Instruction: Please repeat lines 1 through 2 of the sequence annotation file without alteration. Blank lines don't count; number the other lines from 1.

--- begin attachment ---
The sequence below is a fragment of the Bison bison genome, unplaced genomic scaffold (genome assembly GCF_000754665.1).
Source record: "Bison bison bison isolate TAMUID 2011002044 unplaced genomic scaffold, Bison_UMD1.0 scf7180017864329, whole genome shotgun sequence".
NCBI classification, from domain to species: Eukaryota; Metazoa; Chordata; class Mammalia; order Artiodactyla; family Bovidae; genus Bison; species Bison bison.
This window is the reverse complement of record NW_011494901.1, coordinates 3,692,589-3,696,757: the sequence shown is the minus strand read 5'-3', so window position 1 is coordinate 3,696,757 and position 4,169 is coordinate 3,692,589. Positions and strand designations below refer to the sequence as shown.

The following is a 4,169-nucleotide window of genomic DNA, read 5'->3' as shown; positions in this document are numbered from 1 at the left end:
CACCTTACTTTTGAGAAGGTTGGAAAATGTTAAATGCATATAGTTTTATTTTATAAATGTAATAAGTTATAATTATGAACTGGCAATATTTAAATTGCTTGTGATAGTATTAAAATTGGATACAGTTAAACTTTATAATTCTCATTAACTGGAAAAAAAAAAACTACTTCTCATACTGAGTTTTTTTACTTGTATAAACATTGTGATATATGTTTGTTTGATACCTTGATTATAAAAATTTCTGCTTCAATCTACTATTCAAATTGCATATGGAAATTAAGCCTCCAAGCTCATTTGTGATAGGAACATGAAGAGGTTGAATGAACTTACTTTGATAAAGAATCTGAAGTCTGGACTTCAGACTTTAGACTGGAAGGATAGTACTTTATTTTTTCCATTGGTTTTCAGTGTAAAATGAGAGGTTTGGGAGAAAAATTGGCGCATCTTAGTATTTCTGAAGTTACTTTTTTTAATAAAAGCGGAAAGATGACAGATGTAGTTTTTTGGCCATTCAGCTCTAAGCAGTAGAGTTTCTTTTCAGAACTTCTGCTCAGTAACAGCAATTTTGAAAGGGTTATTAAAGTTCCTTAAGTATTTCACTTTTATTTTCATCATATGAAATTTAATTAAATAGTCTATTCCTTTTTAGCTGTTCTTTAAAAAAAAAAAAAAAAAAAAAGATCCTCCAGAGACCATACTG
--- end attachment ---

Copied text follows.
The sequence below is a fragment of the Bison bison genome, unplaced genomic scaffold (genome assembly GCF_000754665.1).
Source record: "Bison bison bison isolate TAMUID 2011002044 unplaced genomic scaffold, Bison_UMD1.0 scf7180017864329, whole genome shotgun sequence".